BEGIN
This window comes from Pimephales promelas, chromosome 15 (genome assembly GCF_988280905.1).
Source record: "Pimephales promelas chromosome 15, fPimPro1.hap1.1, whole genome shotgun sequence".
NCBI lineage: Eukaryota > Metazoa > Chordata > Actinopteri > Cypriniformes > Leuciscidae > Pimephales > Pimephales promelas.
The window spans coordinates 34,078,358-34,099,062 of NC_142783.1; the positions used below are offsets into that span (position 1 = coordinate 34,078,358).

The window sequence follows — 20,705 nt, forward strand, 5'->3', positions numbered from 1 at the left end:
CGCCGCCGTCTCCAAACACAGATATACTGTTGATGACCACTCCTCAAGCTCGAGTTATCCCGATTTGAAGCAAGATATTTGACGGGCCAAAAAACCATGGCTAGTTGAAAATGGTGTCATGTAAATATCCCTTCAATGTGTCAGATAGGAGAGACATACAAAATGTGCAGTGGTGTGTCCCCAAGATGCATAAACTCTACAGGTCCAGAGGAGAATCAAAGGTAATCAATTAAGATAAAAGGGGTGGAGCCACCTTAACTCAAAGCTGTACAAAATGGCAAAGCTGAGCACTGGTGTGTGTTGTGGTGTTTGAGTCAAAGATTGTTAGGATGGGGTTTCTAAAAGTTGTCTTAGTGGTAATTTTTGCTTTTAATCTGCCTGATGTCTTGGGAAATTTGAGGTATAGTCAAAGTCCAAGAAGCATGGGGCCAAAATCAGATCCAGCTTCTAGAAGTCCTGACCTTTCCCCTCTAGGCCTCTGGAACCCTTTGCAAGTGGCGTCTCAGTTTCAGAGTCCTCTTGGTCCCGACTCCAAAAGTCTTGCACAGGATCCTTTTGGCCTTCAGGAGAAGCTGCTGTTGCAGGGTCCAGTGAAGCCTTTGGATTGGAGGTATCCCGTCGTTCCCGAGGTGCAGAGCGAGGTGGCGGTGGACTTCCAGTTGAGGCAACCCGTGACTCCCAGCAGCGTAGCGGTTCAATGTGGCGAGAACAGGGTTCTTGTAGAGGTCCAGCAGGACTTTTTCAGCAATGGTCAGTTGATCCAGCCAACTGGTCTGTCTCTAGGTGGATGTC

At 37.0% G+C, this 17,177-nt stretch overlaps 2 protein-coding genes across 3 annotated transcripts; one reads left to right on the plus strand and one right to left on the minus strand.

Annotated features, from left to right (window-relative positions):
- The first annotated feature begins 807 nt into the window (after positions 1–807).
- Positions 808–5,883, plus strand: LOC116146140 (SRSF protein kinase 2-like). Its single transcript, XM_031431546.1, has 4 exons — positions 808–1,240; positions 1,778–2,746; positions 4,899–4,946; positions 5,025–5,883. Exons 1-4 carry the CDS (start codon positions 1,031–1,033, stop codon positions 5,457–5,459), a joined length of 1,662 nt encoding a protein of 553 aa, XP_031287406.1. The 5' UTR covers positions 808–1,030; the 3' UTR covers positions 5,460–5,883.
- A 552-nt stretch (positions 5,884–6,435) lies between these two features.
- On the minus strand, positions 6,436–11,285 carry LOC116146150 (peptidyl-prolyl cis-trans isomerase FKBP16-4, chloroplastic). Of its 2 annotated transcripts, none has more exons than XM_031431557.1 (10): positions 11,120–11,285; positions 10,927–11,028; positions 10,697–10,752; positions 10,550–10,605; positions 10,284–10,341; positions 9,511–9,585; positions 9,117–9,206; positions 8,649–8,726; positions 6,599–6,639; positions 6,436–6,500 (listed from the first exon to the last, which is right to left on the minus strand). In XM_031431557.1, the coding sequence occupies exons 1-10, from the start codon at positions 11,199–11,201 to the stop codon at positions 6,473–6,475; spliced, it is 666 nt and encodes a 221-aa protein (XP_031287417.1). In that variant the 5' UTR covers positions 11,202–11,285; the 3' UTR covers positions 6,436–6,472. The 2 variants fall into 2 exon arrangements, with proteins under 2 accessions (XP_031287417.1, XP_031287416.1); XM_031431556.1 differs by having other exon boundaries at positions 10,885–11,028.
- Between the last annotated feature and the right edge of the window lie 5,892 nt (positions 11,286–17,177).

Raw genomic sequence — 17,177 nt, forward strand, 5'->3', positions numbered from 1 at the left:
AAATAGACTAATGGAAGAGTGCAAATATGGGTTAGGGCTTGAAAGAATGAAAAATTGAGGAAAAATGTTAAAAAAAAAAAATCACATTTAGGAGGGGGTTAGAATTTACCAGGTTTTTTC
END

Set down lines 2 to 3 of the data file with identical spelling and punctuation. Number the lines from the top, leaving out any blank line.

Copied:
Source record: "Pimephales promelas chromosome 15, fPimPro1.hap1.1, whole genome shotgun sequence".
NCBI lineage: Eukaryota > Metazoa > Chordata > Actinopteri > Cypriniformes > Leuciscidae > Pimephales > Pimephales promelas.